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Express yourself ... it might help


Would you enjoy life more if you were encouraged to talk about your feelings?

Every week I join a circle of men and women, mostly women, to talk about feelings. It’s a course in counselling and counselling skills. I’ve been doing it for a year, and if I want to qualify it’ll be a few more years yet. But the main reason I go back every week is because it feeds my nosey obsession with why people are the way they are.

Counselling has a number of ‘themes’. Openness and empathy are two. So when I was offered the job at Nursing Times I was delighted because in my mind these themes are central to nursing too. But now I think I might have got it wrong.

There’s a woman in my counselling group who works as a hospice nurse. When I asked her what her nurse colleagues thought about the course I was surprised to hear that they didn’t encourage, but rebuked her for attending.  Apparently phrases like “why are you bothering?” and “what’s the point?” were bandied around. I was completely shocked. Especially in a hospice, when patient deaths and interactions with bereaved relatives are the norm, surely talking about your feelings is helpful. No, essential!

Are nurses encouraged to talk about their feelings at work? I asked the Nursing Times’ Facebook page when their superior at work last asked them how they were feeling …

“When? Never happened!

“Sometimes it’s asked, but it’s expected of you to say ‘oo fine peachy,’ even when it’s not okay.”

“Every time I see her :)

“Lol, that’s a good one.”

So most nurses realise that setting aside time to talk about feelings is a rarity. But if it wasn’t, would it help? One theory I have is that patients project a lot of their anger, frustration and feelings of helplessness onto nurses. Nurses absorb these feelings like sponges. And if they don’t do something about them, these feelings will stay inside, swirl around, and won’t ever completely disappear. They’ll just be projected onto other areas of their lives. Perhaps onto their relationship with their partner and family or perhaps onto their nursing colleagues.

So do you think that you, as a nurse, would enjoy life more if you were encouraged to talk about the way you felt? What do you think? Do you want to, but you don’t have the time or encouragement?

Let me know! Feed my nosey obsession.


Readers' comments (5)

  • Absolutely not, I'm a man; and this feminine ideal that sharing and talking is benificial for everyone can actually be detrimental. There are other ways to deal with things. Besides, this is Nursing; saying what you really think can be very detrimental to your career!

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  • I once spent a day on a ward to see if I would like to work there or if they would like to employ me. At the end of the shift we all sat down with the boss and had a touchy feely round (all female) about our workday and any events that happened during the shift that we wished to talk about. I don't think it is such a good idea as you can't take back anything you have said and it may be consciously or subconscously registered by others as a judgement for or against you.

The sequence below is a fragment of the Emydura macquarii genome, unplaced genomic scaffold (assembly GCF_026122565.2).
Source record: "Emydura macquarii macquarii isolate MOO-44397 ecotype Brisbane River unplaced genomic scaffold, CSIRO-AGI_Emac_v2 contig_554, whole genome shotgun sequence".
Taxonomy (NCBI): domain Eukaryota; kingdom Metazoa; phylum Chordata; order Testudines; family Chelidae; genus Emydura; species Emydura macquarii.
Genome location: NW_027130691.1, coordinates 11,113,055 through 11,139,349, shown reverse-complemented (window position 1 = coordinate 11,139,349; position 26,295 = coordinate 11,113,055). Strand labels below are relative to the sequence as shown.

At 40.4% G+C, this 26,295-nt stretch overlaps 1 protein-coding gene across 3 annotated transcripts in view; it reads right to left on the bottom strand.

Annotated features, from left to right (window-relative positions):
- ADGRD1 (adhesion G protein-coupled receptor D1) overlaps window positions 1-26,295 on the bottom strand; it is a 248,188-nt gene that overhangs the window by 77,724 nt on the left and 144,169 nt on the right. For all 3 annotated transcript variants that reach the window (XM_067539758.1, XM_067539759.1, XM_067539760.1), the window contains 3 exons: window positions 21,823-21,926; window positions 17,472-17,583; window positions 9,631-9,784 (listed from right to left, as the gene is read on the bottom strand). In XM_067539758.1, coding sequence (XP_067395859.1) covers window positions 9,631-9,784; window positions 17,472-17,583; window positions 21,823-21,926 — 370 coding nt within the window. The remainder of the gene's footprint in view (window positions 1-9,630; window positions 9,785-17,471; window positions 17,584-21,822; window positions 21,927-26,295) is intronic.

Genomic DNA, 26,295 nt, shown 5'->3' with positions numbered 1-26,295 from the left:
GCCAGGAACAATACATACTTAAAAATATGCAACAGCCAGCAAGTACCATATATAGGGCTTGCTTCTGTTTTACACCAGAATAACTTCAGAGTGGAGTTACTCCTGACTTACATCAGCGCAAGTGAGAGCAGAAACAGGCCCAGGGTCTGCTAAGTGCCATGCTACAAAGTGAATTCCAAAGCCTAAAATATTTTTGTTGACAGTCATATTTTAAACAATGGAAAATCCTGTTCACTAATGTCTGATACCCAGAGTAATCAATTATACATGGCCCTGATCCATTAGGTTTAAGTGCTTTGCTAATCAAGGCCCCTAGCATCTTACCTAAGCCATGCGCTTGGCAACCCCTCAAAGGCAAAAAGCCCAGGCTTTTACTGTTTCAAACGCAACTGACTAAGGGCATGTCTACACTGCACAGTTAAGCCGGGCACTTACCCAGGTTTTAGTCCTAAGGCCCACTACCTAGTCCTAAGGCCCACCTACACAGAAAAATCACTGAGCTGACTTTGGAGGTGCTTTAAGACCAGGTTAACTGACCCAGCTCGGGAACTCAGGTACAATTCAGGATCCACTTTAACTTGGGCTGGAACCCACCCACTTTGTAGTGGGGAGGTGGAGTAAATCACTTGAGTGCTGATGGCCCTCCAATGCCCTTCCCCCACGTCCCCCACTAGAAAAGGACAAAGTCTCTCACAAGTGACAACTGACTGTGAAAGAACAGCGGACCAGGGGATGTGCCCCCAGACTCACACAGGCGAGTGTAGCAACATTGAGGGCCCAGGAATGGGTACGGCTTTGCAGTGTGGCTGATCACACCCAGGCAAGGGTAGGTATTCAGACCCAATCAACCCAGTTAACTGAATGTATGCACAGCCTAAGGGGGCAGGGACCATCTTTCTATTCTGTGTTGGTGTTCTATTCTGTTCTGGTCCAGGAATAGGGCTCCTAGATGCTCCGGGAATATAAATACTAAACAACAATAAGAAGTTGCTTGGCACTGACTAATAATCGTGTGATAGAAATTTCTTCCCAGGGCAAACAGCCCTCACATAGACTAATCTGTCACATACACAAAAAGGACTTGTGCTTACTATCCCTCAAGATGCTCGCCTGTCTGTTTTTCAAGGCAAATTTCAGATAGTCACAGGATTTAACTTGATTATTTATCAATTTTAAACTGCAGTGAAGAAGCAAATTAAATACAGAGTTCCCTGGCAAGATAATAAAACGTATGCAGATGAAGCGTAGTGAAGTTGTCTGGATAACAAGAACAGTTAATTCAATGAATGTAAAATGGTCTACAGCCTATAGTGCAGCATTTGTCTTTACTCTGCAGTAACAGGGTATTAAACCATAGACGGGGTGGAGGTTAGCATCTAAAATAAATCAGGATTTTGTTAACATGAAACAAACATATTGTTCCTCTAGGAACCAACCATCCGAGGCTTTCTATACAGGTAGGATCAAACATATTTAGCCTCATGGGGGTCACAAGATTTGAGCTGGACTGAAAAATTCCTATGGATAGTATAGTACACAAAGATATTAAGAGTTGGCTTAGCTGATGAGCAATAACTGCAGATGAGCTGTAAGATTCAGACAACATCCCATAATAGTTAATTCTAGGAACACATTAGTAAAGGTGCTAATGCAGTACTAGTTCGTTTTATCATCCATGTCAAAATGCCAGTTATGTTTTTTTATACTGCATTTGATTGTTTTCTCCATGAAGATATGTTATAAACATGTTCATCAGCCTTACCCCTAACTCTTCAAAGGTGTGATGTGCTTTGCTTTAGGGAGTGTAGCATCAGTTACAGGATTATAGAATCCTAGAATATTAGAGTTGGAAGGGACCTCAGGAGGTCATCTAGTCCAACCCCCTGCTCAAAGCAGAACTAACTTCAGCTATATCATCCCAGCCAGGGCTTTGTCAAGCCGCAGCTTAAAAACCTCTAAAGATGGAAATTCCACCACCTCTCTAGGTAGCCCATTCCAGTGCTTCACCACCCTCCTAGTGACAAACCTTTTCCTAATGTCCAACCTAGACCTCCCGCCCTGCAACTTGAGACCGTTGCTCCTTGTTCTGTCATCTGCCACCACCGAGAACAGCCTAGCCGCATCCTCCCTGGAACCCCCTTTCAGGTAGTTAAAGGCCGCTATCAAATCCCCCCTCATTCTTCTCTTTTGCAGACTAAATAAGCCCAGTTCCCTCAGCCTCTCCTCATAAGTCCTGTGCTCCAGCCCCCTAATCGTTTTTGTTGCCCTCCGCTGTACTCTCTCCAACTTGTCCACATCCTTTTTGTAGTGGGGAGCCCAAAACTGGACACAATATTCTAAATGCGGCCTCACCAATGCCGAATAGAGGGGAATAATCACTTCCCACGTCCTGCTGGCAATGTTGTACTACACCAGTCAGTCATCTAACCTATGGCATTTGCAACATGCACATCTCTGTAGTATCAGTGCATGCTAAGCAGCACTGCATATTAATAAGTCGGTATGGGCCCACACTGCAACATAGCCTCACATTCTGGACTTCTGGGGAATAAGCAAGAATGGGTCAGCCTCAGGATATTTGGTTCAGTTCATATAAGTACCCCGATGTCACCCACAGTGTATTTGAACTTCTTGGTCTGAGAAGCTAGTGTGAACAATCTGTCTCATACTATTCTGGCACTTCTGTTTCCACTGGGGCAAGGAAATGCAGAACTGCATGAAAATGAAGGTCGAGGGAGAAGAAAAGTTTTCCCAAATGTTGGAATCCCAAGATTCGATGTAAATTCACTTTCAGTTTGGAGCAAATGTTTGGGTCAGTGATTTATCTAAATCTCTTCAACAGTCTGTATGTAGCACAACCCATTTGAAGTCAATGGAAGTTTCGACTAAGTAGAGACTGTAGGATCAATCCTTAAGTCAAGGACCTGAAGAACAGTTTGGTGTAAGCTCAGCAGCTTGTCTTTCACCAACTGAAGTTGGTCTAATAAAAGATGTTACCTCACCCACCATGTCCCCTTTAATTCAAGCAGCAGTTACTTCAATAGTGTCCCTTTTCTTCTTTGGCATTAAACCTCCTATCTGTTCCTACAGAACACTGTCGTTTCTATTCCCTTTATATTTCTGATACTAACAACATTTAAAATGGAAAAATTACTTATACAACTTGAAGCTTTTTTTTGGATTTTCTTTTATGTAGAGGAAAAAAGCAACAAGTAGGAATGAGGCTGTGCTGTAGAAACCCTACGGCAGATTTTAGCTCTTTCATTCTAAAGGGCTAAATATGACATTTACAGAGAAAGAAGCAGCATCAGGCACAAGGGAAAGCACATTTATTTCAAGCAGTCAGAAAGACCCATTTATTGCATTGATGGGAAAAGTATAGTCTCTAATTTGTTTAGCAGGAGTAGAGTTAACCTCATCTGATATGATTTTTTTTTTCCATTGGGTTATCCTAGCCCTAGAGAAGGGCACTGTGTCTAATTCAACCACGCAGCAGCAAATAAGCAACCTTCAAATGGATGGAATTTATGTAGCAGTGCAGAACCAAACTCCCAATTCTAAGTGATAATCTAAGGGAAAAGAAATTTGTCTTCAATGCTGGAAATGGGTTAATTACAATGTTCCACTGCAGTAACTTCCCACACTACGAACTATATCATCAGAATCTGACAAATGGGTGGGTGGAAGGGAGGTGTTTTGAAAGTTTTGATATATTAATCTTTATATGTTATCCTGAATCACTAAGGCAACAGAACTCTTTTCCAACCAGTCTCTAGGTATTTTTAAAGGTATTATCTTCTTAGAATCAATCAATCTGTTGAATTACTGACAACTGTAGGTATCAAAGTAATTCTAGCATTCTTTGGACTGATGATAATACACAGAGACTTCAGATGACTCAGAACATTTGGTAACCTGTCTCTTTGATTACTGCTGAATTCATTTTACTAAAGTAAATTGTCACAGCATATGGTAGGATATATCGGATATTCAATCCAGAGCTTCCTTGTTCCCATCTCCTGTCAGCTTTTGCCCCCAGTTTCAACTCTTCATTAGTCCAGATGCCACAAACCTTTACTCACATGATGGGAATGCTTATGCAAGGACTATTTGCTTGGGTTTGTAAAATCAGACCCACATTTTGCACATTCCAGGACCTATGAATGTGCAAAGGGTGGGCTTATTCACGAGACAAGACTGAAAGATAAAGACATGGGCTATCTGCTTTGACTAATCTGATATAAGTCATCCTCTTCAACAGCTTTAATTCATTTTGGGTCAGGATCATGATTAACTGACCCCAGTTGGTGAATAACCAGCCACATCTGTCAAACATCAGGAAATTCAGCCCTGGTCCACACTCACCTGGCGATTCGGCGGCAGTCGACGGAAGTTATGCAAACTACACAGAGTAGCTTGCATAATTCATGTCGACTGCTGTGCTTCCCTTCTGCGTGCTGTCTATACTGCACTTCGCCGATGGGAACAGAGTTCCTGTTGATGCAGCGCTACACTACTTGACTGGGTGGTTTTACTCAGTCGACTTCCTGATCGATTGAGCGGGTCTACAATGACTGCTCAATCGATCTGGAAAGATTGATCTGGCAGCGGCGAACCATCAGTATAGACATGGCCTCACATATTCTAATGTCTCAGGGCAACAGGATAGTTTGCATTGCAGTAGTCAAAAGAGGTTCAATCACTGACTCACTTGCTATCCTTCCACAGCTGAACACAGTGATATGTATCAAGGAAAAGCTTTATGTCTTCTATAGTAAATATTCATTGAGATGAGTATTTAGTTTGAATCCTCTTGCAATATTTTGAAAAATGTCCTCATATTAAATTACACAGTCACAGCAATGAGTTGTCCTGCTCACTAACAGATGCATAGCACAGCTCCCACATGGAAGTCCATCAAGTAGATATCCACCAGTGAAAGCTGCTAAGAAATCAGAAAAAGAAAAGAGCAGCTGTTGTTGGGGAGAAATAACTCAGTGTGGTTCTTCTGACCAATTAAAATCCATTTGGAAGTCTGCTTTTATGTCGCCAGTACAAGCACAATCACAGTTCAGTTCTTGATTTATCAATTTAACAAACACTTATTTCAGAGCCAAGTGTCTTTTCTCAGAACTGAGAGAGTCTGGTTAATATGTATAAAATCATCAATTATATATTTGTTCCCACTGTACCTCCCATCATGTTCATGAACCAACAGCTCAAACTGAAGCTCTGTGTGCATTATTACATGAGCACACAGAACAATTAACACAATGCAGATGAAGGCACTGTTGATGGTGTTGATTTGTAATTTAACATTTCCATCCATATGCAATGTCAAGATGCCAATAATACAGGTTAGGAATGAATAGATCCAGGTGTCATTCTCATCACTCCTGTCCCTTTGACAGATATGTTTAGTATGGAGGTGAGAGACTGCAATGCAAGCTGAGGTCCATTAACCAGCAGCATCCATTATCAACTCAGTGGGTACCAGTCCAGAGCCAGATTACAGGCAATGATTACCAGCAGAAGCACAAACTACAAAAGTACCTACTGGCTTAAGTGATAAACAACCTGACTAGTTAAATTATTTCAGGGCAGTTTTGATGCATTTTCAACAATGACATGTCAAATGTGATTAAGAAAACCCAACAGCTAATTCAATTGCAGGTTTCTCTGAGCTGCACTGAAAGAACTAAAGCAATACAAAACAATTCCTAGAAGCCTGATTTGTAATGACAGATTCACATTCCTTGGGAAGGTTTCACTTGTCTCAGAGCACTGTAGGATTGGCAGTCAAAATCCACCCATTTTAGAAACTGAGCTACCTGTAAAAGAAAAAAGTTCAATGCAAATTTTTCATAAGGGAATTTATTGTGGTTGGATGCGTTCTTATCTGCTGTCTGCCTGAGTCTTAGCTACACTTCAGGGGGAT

Maybe it would work better with a group of people you do not work with.

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  • would it be a good idea to have a comments page in NT dedicated to this purpose where people can express their feelings instead of people using the comments area following articles?

    Some of the comments express concerns which have little to do with the subject of the article and it is very time cosuming sifting through them all the read those which are relevent.

    Judging by the nature of many of the comments there seems to be a need for a platform where one can express these feelings.

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  • In my experience most nurses are not backwards in talking about their feelings.

    What would be beneficial is allowing training to stop the nurses feelings or moods impacting on their role and the care given to their patients.

    Having a nurse counsellor to help nurses and patients would be more beneficial in my opinion

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  • Depends what we all mean by expressing ourselves doesn't it. If it means telling a colleague exactly what we think of them and their work for example, this may not be a positive thing for anyone concerned. Same effect in telling management exactly what we think and how we think they could do their job better.
    If we mean talking to someone in a safe and trusted space about how we feel and how to develop a way of taking responsibility for our feelings so that they don't impact on everyone else, then that would be a completely different ball park.
    I agree with above a dedicated counselling service for the nursing staff would be a very good idea. I also think more interpersonal education and role modelling would be effective.

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